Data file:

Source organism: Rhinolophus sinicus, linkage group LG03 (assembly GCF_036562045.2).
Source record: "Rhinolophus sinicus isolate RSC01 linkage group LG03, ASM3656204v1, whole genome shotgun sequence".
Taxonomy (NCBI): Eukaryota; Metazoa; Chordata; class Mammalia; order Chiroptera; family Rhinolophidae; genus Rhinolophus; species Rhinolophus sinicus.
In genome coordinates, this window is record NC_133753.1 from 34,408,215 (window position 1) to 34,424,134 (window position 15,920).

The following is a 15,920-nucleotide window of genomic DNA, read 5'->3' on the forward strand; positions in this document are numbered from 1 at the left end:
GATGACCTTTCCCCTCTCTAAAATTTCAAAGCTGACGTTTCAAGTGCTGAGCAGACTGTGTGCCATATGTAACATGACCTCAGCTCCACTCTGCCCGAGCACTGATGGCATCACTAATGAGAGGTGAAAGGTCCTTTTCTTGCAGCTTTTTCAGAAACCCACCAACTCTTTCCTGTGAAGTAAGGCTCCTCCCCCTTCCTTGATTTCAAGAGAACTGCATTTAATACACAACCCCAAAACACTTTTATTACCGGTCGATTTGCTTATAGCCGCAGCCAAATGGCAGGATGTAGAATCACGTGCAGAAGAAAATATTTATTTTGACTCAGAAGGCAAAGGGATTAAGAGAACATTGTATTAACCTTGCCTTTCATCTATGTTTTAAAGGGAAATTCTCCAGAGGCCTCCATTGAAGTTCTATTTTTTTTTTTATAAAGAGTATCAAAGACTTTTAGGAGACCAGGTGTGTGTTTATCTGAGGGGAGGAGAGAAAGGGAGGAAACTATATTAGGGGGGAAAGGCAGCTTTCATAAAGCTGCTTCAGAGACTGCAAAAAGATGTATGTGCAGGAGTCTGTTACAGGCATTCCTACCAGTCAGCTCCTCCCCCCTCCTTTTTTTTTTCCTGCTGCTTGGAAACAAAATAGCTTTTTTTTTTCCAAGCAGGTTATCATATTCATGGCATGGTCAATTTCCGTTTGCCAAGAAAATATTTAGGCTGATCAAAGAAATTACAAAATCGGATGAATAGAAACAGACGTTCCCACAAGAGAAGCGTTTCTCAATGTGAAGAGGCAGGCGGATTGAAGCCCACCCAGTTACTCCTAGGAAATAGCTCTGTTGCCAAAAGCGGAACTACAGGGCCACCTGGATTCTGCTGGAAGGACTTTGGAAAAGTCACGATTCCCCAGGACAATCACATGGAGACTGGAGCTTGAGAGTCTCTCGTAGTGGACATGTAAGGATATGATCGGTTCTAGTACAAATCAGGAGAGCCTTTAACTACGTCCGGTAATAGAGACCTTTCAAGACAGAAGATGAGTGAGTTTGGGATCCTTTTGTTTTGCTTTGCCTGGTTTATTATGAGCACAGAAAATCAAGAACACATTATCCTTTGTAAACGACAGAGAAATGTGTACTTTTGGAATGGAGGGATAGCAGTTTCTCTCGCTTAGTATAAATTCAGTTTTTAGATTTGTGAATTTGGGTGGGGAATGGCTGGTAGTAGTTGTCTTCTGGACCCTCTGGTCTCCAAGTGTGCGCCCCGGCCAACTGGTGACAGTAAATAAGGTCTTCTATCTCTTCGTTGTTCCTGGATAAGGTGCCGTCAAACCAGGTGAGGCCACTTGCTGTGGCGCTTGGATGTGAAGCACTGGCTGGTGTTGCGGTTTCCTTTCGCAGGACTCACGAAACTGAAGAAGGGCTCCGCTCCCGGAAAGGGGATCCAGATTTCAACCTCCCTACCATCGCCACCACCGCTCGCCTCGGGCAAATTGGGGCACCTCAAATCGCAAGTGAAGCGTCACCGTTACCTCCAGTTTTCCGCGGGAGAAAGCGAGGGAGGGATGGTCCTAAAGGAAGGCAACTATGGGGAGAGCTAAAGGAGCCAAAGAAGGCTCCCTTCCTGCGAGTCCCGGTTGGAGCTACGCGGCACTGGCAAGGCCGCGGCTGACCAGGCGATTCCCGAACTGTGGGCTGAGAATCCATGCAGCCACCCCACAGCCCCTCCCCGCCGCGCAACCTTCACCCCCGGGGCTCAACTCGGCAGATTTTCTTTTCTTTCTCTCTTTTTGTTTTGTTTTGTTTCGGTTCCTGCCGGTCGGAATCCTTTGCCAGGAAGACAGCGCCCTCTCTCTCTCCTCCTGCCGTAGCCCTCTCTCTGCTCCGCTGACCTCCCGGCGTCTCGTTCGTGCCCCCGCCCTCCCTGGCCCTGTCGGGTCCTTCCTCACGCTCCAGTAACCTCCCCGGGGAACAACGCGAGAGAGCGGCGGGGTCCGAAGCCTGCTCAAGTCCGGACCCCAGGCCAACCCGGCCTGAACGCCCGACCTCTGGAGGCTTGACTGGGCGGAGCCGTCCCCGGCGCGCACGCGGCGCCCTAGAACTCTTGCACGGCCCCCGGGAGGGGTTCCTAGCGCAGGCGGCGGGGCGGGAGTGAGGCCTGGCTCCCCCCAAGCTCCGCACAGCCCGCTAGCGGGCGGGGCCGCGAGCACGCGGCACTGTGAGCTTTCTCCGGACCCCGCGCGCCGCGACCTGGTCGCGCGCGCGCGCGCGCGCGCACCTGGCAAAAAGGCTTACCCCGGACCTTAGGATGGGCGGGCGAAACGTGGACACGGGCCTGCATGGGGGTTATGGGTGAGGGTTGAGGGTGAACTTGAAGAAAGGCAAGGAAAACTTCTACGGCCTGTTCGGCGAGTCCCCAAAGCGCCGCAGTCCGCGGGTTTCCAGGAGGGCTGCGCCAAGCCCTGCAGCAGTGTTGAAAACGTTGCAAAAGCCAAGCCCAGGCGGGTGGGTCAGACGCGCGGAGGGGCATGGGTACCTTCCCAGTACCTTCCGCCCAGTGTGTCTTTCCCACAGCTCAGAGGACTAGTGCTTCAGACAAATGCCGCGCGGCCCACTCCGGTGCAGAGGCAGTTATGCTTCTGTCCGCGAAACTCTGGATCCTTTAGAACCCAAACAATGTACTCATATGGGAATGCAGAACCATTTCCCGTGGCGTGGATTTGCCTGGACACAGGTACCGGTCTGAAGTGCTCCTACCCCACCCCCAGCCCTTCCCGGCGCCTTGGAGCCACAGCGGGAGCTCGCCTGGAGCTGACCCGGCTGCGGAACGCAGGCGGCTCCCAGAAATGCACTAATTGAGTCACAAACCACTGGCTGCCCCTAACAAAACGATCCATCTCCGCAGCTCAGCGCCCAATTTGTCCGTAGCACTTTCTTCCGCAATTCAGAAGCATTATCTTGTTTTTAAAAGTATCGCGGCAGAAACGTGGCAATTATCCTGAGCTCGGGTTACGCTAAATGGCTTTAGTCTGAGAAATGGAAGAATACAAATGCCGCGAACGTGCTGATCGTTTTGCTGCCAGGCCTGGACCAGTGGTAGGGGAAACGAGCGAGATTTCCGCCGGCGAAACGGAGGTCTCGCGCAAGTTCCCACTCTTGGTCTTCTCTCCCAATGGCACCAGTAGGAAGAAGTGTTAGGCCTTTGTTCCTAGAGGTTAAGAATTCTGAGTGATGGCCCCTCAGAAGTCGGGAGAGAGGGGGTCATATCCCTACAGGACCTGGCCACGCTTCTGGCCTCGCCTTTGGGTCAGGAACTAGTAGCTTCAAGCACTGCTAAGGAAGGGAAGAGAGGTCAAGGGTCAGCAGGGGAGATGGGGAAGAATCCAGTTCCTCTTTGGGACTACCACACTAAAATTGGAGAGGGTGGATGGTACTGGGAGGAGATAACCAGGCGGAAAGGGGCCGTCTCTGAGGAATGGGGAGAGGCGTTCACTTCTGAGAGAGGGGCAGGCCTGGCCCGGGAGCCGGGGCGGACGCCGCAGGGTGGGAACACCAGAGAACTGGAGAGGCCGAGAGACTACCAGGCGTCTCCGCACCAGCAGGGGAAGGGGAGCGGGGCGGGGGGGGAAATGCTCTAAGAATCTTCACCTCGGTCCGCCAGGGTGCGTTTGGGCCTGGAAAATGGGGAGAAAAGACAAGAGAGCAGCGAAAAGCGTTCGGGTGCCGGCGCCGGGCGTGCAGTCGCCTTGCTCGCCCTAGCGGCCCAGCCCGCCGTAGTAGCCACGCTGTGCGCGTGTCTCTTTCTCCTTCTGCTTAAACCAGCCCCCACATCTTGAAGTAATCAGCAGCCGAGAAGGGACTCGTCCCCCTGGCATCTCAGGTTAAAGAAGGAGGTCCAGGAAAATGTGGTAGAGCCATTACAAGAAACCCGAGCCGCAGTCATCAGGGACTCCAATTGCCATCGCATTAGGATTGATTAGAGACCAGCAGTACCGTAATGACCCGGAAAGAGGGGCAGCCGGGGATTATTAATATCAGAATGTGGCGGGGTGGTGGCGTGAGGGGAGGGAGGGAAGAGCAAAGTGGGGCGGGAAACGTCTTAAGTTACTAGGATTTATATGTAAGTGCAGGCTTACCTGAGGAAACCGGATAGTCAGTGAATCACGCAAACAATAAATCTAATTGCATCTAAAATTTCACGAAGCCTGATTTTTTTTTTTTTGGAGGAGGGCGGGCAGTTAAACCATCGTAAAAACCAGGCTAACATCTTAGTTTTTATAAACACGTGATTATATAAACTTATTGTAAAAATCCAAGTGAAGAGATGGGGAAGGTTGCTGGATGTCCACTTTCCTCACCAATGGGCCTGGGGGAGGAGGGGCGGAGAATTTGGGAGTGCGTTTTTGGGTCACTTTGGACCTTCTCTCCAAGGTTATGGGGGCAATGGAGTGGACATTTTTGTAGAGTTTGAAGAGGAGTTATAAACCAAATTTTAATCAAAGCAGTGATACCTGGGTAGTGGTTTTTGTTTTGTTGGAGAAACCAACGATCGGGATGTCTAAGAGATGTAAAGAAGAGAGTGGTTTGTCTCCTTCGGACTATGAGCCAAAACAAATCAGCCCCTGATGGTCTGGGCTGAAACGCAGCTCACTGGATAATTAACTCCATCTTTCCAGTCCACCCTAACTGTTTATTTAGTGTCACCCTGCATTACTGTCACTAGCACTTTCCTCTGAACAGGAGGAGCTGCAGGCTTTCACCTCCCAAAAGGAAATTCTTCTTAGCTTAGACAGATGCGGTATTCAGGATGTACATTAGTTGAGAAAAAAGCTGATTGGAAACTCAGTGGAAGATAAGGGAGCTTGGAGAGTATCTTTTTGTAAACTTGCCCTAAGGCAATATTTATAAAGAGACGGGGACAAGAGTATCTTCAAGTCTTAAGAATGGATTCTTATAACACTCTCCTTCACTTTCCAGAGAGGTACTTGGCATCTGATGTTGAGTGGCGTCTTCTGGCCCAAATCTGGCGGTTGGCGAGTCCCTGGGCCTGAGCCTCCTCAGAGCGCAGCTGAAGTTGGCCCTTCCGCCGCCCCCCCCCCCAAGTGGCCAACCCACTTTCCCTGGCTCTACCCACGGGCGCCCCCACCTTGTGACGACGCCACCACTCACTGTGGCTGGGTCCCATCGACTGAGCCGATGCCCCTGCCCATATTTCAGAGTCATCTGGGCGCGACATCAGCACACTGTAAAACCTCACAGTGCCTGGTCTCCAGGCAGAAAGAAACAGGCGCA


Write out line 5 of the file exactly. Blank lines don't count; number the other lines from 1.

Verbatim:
The following is a 15,920-nucleotide window of genomic DNA, read 5'->3' on the forward strand; positions in this document are numbered from 1 at the left end: